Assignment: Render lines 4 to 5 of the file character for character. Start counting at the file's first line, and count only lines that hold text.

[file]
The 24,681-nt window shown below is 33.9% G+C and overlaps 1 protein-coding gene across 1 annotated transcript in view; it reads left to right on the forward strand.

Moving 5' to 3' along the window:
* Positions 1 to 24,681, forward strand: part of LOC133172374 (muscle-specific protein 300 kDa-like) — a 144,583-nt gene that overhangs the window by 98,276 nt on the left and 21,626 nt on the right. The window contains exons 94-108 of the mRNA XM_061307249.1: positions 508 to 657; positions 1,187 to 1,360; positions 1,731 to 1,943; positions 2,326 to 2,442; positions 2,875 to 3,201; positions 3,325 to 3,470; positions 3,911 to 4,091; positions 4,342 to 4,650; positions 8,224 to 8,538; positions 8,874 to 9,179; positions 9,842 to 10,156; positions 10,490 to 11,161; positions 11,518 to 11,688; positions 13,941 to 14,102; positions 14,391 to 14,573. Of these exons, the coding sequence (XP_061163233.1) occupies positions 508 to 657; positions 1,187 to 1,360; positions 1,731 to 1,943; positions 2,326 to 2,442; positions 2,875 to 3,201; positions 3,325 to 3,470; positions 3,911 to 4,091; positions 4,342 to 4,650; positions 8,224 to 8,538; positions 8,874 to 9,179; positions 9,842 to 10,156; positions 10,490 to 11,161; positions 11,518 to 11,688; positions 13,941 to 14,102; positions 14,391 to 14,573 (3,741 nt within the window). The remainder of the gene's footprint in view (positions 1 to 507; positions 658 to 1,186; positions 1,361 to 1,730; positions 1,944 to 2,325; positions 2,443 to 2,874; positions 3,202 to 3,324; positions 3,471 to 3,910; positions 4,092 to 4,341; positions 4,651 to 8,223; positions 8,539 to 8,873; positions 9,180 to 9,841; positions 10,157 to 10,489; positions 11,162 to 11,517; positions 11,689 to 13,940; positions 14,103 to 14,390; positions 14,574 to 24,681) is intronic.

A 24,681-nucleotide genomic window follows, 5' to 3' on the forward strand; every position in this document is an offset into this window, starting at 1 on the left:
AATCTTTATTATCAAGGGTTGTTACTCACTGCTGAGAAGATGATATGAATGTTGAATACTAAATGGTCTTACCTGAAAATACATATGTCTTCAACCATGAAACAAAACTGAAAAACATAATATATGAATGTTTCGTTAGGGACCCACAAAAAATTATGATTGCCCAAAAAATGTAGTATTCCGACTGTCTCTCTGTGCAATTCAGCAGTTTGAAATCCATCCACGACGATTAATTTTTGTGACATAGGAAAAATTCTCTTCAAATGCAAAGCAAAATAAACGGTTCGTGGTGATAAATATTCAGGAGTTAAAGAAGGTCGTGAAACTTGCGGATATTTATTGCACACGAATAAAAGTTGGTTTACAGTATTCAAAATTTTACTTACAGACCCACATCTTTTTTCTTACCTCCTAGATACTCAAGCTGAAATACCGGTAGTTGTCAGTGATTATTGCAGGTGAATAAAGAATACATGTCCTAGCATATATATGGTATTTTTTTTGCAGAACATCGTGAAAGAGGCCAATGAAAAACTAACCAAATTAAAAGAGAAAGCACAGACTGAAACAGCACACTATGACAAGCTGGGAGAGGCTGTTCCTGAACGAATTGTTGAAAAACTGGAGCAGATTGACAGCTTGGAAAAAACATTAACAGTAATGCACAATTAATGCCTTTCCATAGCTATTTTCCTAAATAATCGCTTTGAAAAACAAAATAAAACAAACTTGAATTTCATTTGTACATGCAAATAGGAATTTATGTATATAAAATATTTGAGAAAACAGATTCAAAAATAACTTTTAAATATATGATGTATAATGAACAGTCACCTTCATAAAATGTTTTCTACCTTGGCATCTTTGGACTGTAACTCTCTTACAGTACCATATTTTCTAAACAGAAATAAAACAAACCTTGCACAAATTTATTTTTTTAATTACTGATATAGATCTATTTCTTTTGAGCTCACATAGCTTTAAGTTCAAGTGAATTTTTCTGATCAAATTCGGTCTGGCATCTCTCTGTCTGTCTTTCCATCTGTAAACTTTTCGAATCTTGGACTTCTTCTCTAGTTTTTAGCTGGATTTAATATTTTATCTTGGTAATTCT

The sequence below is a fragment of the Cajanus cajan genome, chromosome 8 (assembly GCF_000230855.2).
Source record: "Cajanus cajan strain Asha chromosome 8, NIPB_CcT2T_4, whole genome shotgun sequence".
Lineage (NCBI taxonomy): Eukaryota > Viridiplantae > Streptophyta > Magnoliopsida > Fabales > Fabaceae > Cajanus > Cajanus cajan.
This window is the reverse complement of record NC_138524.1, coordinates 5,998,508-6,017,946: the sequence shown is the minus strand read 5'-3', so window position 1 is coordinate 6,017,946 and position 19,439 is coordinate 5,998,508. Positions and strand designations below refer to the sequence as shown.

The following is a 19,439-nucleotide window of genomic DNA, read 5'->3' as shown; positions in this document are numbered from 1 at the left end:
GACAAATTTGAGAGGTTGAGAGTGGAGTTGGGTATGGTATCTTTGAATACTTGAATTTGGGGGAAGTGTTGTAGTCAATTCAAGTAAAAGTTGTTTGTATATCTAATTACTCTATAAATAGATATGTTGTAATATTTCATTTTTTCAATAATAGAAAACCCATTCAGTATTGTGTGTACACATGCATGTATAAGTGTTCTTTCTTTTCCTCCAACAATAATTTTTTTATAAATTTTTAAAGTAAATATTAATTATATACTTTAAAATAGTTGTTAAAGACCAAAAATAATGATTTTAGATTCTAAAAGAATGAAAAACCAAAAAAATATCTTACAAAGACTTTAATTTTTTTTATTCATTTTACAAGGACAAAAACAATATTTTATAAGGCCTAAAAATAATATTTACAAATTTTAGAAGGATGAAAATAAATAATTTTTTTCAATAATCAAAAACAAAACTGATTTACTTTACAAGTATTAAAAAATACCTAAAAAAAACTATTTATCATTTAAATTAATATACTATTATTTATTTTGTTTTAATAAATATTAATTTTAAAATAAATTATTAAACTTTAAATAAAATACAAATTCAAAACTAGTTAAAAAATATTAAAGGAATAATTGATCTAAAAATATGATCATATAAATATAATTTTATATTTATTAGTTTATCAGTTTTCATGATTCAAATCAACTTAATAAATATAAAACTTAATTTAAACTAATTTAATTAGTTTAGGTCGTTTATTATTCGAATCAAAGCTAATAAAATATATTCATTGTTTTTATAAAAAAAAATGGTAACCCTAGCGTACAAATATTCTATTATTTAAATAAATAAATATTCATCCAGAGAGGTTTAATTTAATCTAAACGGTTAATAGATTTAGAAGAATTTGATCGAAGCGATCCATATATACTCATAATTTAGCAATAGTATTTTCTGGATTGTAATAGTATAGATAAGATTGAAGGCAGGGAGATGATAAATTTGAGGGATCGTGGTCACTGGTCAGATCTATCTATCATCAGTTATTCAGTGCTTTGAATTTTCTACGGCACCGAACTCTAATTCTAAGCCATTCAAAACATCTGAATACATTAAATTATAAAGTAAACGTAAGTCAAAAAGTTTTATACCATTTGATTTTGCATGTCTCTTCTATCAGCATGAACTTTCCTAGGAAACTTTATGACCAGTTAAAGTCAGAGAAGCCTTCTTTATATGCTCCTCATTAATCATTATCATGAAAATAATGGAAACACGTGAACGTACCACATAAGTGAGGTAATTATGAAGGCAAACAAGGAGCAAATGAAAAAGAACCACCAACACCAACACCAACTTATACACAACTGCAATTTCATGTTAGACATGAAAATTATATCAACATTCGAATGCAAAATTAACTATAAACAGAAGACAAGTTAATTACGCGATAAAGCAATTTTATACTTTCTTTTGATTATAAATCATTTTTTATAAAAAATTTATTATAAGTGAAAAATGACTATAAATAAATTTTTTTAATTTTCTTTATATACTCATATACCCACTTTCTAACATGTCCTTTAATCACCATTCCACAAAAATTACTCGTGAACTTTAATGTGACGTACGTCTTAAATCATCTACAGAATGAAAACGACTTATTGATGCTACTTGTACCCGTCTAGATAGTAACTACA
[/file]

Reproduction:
A 24,681-nucleotide genomic window follows, 5' to 3' on the forward strand; every position in this document is an offset into this window, starting at 1 on the left:
AATCTTTATTATCAAGGGTTGTTACTCACTGCTGAGAAGATGATATGAATGTTGAATACTAAATGGTCTTACCTGAAAATACATATGTCTTCAACCATGAAACAAAACTGAAAAACATAATATATGAATGTTTCGTTAGGGACCCACAAAAAATTATGATTGCCCAAAAAATGTAGTATTCCGACTGTCTCTCTGTGCAATTCAGCAGTTTGAAATCCATCCACGACGATTAATTTTTGTGACATAGGAAAAATTCTCTTCAAATGCAAAGCAAAATAAACGGTTCGTGGTGATAAATATTCAGGAGTTAAAGAAGGTCGTGAAACTTGCGGATATTTATTGCACACGAATAAAAGTTGGTTTACAGTATTCAAAATTTTACTTACAGACCCACATCTTTTTTCTTACCTCCTAGATACTCAAGCTGAAATACCGGTAGTTGTCAGTGATTATTGCAGGTGAATAAAGAATACATGTCCTAGCATATATATGGTATTTTTTTTGCAGAACATCGTGAAAGAGGCCAATGAAAAACTAACCAAATTAAAAGAGAAAGCACAGACTGAAACAGCACACTATGACAAGCTGGGAGAGGCTGTTCCTGAACGAATTGTTGAAAAACTGGAGCAGATTGACAGCTTGGAAAAAACATTAACAGTAATGCACAATTAATGCCTTTCCATAGCTATTTTCCTAAATAATCGCTTTGAAAAACAAAATAAAACAAACTTGAATTTCATTTGTACATGCAAATAGGAATTTATGTATATAAAATATTTGAGAAAACAGATTCAAAAATAACTTTTAAATATATGATGTATAATGAACAGTCACCTTCATAAAATGTTTTCTACCTTGGCATCTTTGGACTGTAACTCTCTTACAGTACCATATTTTCTAAACAGAAATAAAACAAACCTTGCACAAATTTATTTTTTTAATTACTGATATAGATCTATTTCTTTTGAGCTCACATAGCTTTAAGTTCAAGTGAATTTTTCTGATCAAATTCGGTCTGGCATCTCTCTGTCTGTCTTTCCATCTGTAAACTTTTCGAATCTTGGACTTCTTCTCTAGTTTTTAGCTGGATTTAATATTTTATCTTGGTAATTCT